Multiple endocrine neoplasia type 1 (MEN1) is an autosomal dominant disorder characterised by the combined occurrence of parathyroid, pituitary and pancreatic islet tumours, and is due to mutations of the MEN1 gene, which encodes the tumour suppressor protein menin. Menin has multiple roles in genome stability, transcription, cell division and proliferation, but its mechanistic roles in tumourigenesis remain to be fully elucidated. miRNAs are non-coding single-stranded RNAs that post-transcriptionally regulate gene expression and have been associated with tumour development, although the contribution of miRNAs to MEN1-associated tumourigenesis and their relationship with menin expression are not fully understood. Alterations in miRNA expression, including downregulation of three putative ‘tumour suppressor’ miRNAs, miR-15a, miR-16-1 and let-7a, have been reported in several tumour types including non-MEN1 pituitary adenomas. We have therefore investigated the expression of miR-15a, miR-16-1 and let-7a in pituitary tumours that developed after 12 months of age in female mice with heterozygous knockout of the Men1 gene (Men1 +/ mice). The miRNAs miR-15a, miR-16-1 and let-7a were significantly downregulated in pituitary tumours (by 2.3-fold, P < 0.05; 2.1-fold P < 0.01 and 1.6-fold P < 0.05, respectively) of Men1 +/ mice, compared to normal WT pituitaries. miR-15a and miR-16-1 expression inversely correlated with expression of cyclin D1, a known pro-tumourigenic target of these miRNAs, and knockdown of menin in a human cancer cell line (HeLa), and AtT20 mouse pituitary cell line resulted in significantly decreased expression of miR-15a (P < 0.05), indicating that the decrease in miR-15a may be a direct result of lost menin expression.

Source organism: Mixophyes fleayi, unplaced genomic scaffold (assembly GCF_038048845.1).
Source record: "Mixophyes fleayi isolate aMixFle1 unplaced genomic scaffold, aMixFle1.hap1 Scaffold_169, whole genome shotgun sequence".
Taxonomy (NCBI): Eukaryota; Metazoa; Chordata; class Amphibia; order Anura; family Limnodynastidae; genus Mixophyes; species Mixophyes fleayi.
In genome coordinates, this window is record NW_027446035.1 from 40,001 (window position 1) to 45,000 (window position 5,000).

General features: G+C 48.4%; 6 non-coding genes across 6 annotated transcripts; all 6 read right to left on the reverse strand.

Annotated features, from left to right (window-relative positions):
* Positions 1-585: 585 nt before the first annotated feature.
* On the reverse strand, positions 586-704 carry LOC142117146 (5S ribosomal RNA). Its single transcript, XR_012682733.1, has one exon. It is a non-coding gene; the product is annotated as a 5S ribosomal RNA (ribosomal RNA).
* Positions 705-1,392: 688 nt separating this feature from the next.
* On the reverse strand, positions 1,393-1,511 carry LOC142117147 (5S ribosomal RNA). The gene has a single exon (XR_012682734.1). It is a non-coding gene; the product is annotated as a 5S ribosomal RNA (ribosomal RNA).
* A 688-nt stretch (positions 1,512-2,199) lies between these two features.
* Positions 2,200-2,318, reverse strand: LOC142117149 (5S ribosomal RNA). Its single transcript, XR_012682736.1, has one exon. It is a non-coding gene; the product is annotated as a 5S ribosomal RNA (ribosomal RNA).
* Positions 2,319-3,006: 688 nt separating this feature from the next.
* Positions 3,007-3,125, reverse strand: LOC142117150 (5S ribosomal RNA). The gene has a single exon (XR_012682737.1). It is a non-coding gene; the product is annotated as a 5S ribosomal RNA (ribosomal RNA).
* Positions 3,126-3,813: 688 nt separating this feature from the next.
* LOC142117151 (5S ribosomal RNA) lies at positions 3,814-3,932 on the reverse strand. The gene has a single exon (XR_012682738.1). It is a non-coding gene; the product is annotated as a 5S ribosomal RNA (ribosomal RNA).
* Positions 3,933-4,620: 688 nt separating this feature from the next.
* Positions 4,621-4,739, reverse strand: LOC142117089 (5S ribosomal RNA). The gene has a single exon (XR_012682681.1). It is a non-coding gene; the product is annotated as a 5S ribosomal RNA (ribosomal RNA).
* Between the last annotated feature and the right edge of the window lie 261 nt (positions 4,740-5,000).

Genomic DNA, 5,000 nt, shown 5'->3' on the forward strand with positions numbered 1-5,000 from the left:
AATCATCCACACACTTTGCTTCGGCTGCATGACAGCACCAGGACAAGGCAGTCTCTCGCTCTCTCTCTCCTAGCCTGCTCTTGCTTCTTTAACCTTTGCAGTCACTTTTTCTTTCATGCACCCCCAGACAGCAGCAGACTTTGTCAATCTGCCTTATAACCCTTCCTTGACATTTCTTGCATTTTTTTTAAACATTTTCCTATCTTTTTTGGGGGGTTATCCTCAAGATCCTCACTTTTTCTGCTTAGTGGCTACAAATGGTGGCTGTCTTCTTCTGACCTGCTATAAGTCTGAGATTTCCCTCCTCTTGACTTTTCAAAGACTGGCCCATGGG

Free access